Summary : ' Claudius Drusus Germanicus '

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Lizzy Davis
September 29, 2015

Nero Claudius Drusus Germanicus
AD 15 - AD 68

Nero was born on December 15, 37 ADto Cnaeus Domitius Ahenobarbus and Agrippina and was named Lucius Domitius Ahenobarbus. His father came from a well known patrician family (with a relative who had been consul in 192 BC) and his mother was the youngest daughter of Germanicus. He was taught from a young age by the Seneca and studied the typical Greek, philosophy and rhetoric of that age (Morgan 13). Clearly born into a highly selectively bred family, the expectations for success were of mammoth proportions.
At the age of two, Agrippa (Nero 's mother) was banished to the Pontian Islands by Caligula and his familial inheritance was seized only a year …show more content…

It was felt that a future emperor should remind the army of their loyalties (Holland 21). Nero was eventually named the heir-apparent.

However, Claudius died only a short 3 years later, in 54 AD. Some historians argue it was likely due to poisoning by his wife. However, since Nero was still a minor in the eyes of the Romans (under 17), Agrippina ruled until he could take power back forcefully. Agrippina 's reign did not last long, within the year being removed from the palace by a power hungry Nero. On 11 February AD 55, Britannicus suddenly died in the palace (some say he was poisoned by Nero), which greatly alarmed Agrippa, who planned to keep him if Nero had died or defied her will.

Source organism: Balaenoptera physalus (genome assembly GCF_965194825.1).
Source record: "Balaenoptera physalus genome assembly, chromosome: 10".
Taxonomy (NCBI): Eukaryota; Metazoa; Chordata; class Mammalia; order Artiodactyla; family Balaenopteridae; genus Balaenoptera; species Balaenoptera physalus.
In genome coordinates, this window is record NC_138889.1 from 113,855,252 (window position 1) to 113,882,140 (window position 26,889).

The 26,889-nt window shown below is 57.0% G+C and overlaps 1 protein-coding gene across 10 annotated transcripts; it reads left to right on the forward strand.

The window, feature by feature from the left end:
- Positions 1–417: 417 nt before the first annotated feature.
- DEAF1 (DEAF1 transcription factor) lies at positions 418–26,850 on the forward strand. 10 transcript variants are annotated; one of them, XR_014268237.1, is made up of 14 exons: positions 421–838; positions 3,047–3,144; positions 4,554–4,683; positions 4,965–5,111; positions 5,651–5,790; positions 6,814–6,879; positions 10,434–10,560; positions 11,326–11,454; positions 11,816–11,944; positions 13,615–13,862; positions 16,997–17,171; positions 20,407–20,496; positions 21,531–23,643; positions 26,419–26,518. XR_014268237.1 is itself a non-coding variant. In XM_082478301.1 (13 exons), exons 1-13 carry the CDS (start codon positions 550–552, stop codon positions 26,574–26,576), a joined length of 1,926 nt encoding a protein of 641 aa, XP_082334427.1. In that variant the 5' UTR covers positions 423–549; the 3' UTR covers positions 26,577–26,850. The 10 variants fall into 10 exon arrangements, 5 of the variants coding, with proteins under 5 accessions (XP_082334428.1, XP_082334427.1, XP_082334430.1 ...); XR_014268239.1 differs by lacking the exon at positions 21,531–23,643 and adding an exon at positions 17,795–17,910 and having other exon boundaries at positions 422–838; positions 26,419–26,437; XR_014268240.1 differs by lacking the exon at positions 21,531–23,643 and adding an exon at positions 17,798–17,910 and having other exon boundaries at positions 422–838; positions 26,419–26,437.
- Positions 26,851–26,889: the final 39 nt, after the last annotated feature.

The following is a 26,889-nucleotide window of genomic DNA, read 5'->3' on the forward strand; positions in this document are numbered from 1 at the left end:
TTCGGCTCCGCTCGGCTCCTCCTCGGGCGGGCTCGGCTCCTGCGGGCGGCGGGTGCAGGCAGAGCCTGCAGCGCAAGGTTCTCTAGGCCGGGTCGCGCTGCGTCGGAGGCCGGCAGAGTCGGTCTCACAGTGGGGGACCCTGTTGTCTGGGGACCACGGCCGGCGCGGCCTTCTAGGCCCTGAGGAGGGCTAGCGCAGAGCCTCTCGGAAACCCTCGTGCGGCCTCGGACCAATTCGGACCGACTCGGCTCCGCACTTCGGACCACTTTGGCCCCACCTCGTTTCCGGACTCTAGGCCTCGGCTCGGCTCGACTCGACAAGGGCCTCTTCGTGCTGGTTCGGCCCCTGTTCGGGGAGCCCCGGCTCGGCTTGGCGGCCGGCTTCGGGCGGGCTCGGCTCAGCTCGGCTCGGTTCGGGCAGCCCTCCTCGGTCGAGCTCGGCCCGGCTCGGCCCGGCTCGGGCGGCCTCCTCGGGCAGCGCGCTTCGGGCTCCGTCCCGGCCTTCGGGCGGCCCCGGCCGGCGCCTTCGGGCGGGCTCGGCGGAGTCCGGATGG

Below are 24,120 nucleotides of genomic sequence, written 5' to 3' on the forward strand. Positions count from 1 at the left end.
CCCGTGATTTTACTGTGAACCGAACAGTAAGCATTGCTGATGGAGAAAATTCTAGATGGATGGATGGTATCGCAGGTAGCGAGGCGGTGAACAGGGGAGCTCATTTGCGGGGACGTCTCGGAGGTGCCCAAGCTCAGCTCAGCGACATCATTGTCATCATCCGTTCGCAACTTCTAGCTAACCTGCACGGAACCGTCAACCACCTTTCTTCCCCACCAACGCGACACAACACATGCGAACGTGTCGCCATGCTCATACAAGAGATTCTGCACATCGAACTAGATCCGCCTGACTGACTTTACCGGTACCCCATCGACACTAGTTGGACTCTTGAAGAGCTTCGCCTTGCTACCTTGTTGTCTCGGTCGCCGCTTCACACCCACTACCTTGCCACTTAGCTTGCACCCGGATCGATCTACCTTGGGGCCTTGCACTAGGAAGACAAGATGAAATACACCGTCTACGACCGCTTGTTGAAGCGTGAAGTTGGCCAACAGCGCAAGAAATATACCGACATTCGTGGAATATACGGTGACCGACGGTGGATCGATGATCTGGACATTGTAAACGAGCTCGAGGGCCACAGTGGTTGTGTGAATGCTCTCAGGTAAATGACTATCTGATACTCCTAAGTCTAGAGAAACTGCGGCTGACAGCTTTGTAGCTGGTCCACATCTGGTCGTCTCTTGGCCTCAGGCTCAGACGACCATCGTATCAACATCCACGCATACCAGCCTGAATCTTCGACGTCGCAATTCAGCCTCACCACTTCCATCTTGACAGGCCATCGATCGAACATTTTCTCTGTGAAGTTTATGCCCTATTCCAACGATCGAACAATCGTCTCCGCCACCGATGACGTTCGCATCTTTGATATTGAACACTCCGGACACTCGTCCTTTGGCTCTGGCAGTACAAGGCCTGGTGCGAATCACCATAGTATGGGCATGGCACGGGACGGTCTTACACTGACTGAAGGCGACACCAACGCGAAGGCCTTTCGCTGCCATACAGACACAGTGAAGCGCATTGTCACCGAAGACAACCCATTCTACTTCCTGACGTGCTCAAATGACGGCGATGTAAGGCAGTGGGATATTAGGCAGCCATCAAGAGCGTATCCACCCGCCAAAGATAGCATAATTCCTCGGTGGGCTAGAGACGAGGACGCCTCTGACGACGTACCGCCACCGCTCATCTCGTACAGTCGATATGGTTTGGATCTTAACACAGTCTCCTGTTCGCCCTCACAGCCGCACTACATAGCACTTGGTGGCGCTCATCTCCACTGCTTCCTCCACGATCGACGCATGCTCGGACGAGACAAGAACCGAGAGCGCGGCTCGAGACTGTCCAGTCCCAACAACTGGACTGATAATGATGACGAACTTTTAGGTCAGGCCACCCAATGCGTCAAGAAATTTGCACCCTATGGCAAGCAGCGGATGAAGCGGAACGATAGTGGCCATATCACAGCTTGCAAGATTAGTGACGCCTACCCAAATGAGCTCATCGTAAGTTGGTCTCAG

Nero was a sickly boy, who still radiated adolescence with his weak blue eyes and sandy blonde hair atop a scrawny body which was covered in marks and smelled awful, which led him to appear in public often in only a loose dressing gown with a scarf and no shoes (Barrett 24). As a man, he acted in many conflicting ways being both artistic and sporty, brutal and weak, and eventually became deranged. However odd his personality, Rome kept a peaceful empire under the rule of Burrus and Seneca for quite a while.
Nero initially copied Augustus ' reign- treating the senate respectfully, granting more freedoms, using legislation almost solely to maintain and improve public order, e.g. Banning public

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